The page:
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Molecular Basis of Inheritance


We know that existing cells transfer genetic information to the new cells during cell division. What do you think will happen if each new cell receives only half the set of genetic information? Yes, the cell will not be able to function properly. This is why the DNA in an existing cells needs to be doubled (or copied) so that each new cell gets the full set of instructions. This process is DNA replication. Let’s learn more about it.

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Meselson And Stahl Experiment

Along with the double-helix structure of DNA, Watson and Crick also proposed a scheme for DNA replication. They suggested that the two DNA strands would separate and become a template for synthesis of complementary DNA strands. Therefore, each new DNA molecule would have one parental and one new DNA strand.

This scheme was referred to as semiconservative DNA replication. In 1958, Matthew Meselson and Franklin Stahl performed the following experiment to prove this mode of replication:


  • Meselson and Stahl grew E.coli on a medium that contains 15NH4Cl as the only nitrogen source for many generations [Note: 15N is the heavy isotope of nitrogen]. As a result, all newly synthesized DNA had 15N which can be differentiated from normal DNA by centrifugation in a cesium chloride (CsCl) density gradient.
  • They then transferred the cells to a medium containing normal 14NH4Cl.
  • As the cells multiplied, they collected samples at time intervals (20mins, 40mins, 60mins etc). This is because E. coli cells divide every 20 minutes. They then extracted the double-stranded DNA from the samples and separated them on CsCl gradients to measure the DNA densities.


  • DNA extracted after 20 minutes (one generation) in the 14NH4Cl medium had an intermediate density. This is because it contained one parental DNA strand with the heavy 15N and one new DNA strand with the light 14N to give 15N14N.
  • DNA extracted after 40 minutes (two generations) in the 14NH4Cl medium showed equal amounts of intermediate density and light density. This is because it contained equal amounts of the hybrid 15N14N DNA (intermediate) and 14N14N DNA (light).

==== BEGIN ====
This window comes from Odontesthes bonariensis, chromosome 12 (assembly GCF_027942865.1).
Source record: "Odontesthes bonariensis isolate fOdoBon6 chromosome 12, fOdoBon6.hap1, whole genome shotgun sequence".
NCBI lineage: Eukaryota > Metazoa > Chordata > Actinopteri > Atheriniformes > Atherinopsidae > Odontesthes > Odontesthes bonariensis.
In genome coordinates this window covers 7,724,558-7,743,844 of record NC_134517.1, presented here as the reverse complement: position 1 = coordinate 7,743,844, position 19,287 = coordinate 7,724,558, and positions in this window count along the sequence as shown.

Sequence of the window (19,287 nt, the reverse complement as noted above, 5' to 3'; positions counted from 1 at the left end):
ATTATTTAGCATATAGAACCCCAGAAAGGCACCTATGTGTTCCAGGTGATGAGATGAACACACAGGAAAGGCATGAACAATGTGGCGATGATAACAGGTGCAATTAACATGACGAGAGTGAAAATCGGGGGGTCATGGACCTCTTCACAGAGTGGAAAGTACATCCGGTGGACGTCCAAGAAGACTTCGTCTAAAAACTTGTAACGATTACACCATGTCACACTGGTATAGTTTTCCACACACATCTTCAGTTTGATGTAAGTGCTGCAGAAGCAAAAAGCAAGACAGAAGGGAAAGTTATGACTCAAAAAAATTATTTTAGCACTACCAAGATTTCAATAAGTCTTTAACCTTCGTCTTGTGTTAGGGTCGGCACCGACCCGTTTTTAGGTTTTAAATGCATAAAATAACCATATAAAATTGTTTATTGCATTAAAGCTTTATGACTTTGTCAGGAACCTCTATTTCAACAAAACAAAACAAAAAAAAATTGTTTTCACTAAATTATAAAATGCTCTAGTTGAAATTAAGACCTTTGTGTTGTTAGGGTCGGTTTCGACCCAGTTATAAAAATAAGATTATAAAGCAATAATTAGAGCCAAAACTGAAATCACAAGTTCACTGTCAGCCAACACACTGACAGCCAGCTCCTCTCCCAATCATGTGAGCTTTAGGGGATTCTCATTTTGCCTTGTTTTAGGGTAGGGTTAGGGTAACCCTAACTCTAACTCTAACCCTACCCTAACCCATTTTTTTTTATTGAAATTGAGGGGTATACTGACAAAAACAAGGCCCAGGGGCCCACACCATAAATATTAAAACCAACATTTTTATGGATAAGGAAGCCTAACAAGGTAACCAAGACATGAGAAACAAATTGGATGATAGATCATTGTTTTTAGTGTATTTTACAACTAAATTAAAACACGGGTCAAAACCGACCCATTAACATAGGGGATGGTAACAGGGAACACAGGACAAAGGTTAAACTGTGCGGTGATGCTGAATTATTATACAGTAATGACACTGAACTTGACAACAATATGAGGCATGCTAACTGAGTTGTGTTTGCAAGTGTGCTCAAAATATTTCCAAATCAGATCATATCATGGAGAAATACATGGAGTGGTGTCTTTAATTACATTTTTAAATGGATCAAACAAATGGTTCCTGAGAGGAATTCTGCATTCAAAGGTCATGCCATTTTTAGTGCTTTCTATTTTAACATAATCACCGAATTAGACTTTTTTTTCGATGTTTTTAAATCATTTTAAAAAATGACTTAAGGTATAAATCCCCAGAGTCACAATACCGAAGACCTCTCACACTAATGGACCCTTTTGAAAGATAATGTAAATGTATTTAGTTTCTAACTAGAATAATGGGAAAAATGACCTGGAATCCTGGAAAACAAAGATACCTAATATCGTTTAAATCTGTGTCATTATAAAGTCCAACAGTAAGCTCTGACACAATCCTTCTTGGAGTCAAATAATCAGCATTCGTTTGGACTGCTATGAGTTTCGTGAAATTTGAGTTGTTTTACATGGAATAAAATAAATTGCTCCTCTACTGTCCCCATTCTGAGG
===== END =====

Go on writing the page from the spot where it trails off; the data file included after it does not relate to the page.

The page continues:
Meselson and Stahl’s experiment [Source: Wikimedia Commons]

The Machinery Of DNA Replication

DNA Polymerase

It is the main enzyme needed for DNA replication. It uses DNA as a template to catalyze the polymerization of deoxynucleotides. DNA Polymerases should have the following properties:

  • Highly efficient to carry out polymerization of a large number of nucleotides in a very short time. The process of replication in E. coli that has only 4.6 x 106 bp (base pairs) is completed within 18 minutes. This indicates that the average rate of polymerization is approximately 2000 bp per second.
  • High degree of accuracy since any mistake will lead to mutations.

Deoxyribonucleoside triphosphates

They act as substrates for polymerization. Replication is also a very energy-expensive process. Therefore, the triphosphates also provide energy for polymerization.

Origin of replication

Replication cannot start randomly at any place in DNA. It starts at a specific place in E.coli  DNA called the ‘origin of replication’.

Replication fork

Since it will require a lot of energy to separate the two DNA strands for their entire length, replication usually starts within a small opening in the DNA helix. This is the ‘replication fork’. DNA polymerase can function only in one direction 5′ → 3′. Therefore, replication of the DNA strand with polarity 3′ → 5′ is continuous.

This is also called the ‘leading strand’. While on the DNA strand with polarity 5′ → 3′, it is discontinuous and results in the formation of fragments of new DNA. This strand is the ‘lagging strand’.

DNA Ligase

This is the enzyme that joins the discontinuously synthesized fragments of DNA. In eukaryotes, DNA replication occurs in the S phase of the cell cycle. Moreover, the replication of DNA and cell division should be highly coordinated. If a cell fails to divide after DNA replication, it results in polyploidy – a condition in which a cell has more than the normal number of chromosomes.


DNA Replication [Wikimedia Commons]

Solved Example For You

Q1: In the Meselson and Stahl experiment, if DNA was extracted after 60 minutes in the 14NH4Cl medium, what would be the DNA densities?

  1. 75% light and 25% intermediate
  2. 25% light and 75% intermediate
  3. 50% light and 50% intermediate
  4. 15% light and 85% intermediate

Sol: The answer is option ‘a’. After 60 minutes, i.e. three generations in the 14NH4Cl medium, the extracted DNA will show 75% light density and 25% intermediate density.

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